Sunday, December 30, 2012

Lost in translation

I really wanted to love Les Miserables, the movie, as much as I do the stage production. But despite some spectacular sets which were unreproduceable onstage such as the jaw-dropping manual dry-docking of the hulking warship in the opening sequence and the colossal barricade of the closing; and the palpable reality of the sewer escape sequence, the experience wasn't as emotionally impactful as it was onstage.

Perhaps some genres don't translate well into others. The script being originally written for stage assumes that most of the audience would not get close enough to the characters to empathize with them as individual people. It is the music that carries the emotion and from a distance therein lies the drama of the musical.

On film, it's quite different. On the 70mm screen, the action is literally in your face. Every tear, every frown, every wrinkle is there for all to see so the delivery has to become more realistic. The irony is that using nuances of spoken delivery takes away something of the emotive potential of the music and so the effect gets watered down.

There is also a problem using recognizable faces in the leading roles. At some point I was expecting Jean Valjean to sprout adamantium claws from his fists and eviscerate his tormentors; Fantine to grow pointy ears and a tail and bi*chslap with a bullwhip the sleazebuckets going after her. That they meekly rolled over and resigned themselves to their fate was mildly disappointing. Big names may help box-office receipts, but it's better to cast iconic roles with performers who themselves have not been cast in other iconic roles else the wrong images are likely to stick and confuse.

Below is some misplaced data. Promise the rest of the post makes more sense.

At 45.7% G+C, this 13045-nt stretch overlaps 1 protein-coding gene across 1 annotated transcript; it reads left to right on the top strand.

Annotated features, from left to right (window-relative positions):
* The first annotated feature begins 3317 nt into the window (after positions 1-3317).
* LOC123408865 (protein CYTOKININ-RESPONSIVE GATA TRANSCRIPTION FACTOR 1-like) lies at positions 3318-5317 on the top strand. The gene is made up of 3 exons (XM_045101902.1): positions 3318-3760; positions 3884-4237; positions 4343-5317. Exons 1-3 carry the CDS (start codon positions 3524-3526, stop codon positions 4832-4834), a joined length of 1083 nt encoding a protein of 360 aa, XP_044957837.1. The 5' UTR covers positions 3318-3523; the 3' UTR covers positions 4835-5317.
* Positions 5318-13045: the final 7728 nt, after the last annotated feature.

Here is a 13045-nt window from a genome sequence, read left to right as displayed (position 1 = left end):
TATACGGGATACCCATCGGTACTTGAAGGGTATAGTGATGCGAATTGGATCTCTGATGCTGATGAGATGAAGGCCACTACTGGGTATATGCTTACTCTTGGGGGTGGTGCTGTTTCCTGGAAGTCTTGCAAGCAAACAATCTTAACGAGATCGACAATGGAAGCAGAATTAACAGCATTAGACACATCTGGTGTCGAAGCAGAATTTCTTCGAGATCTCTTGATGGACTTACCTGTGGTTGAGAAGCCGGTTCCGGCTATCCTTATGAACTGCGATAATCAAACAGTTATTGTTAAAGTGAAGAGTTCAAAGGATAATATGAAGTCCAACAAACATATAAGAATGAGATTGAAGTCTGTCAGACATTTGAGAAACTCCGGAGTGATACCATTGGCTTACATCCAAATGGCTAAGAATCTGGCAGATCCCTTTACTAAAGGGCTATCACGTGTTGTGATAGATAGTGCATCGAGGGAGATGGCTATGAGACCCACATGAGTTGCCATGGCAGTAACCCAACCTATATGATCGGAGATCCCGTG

It's not that I didn't enjoy the movie, but that this experience is unlikely to be as memorable as the stage version, for me anyway. But at least I didn't have to pay an exorbitant sum for crappy seats in the theatre's nosebleed section for it.

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